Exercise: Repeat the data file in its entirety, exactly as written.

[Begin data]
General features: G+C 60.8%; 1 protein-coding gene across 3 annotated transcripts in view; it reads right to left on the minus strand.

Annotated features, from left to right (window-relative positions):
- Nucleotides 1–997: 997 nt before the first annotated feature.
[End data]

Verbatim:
General features: G+C 60.8%; 1 protein-coding gene across 3 annotated transcripts in view; it reads right to left on the minus strand.

Annotated features, from left to right (window-relative positions):
- Nucleotides 1–997: 997 nt before the first annotated feature.